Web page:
Volto medusa

VOLTO masks (means face in Italian) also known as the Citizen mask, because it was worn by the common people during all Holidays since ancient time: S. Marco’s day, Sensa feast day, S. Vito and Modesto, S. Stefano festivities are only a few examples.

Description

The term “Volto masks,” synonymous with full-face masks, finds its linguistic origins in the Italian word “volto,” translating to “countenance.” Steeped in history, these masks were once revered as “citizen masks,” emblematic of unity among common people during festive occasions such as Saint Marco’s day and the Sensa feast day.

The original “larva” mask, predominantly white, held a distinctive presence. Paired with a three-cornered hat, it created an ethereal spectacle under the moonlight in Venice’s dimly lit streets. The term “larva,” denoting “ghosts,” perfectly captured the haunting charm of these masks, worn by all geners Interestingly, the original design did not completely cover the face, allowing wearers to indulge in everyday activities like eating, drinking, and conversing freely.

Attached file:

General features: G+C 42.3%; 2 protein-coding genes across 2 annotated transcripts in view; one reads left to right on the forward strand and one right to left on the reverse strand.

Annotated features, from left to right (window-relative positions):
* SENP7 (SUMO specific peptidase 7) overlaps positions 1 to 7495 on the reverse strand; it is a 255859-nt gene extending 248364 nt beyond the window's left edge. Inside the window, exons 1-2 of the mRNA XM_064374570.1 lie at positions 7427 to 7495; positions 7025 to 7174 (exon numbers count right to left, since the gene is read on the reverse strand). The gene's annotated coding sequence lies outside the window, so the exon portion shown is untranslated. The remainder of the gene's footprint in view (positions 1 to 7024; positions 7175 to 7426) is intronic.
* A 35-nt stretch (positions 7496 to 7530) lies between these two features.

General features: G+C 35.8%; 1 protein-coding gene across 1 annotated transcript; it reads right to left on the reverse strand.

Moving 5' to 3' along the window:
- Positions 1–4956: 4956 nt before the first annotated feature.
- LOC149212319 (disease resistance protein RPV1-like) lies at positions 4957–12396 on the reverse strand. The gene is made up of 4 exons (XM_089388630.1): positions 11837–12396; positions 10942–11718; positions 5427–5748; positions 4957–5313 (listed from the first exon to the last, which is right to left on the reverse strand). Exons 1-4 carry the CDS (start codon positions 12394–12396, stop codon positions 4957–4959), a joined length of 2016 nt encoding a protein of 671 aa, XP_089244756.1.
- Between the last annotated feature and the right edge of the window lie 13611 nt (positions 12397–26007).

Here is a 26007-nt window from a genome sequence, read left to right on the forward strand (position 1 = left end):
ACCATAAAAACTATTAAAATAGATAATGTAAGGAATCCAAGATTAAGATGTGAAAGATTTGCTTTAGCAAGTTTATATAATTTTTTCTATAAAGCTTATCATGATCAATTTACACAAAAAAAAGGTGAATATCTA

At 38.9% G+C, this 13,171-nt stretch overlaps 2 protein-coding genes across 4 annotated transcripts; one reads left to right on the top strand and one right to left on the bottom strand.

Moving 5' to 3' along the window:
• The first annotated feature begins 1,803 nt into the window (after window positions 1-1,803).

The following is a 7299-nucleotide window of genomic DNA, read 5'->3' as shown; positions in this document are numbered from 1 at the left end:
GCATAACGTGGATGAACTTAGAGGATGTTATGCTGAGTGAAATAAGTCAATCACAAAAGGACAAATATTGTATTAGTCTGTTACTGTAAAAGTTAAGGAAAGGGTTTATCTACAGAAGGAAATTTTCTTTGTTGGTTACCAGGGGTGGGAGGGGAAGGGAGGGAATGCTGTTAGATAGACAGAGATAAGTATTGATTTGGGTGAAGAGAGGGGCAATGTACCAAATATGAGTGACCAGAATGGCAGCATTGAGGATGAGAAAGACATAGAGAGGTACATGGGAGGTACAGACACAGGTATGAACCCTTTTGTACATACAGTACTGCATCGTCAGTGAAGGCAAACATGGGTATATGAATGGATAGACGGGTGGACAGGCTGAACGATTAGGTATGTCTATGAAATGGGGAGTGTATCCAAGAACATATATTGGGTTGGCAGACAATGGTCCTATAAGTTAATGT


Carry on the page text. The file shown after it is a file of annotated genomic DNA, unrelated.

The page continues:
In contemporary times, the Volto mask has undergone a subtle evolution. It now typically refers to a full-face mask, providing artists with a larger canvas for elaborate decorations. These masks make a stunning impact when worn with intricate costumes, particularly during the renowned Venetian Carnival (Carnevale), or as captivating masquerade accessories at themed events. Moreover, their versatility extends beyond social gatherings, as they have become sought-after wall decorations. Purchasing a Venetian Mask for an event not only adds a touch of mystery but also allows you to immortalize the occasion by incorporating the mask as a unique and decorative element in your home, bringing the magic of Venetian tradition into your daily surroundings.

Handmade papier mache and painted

 

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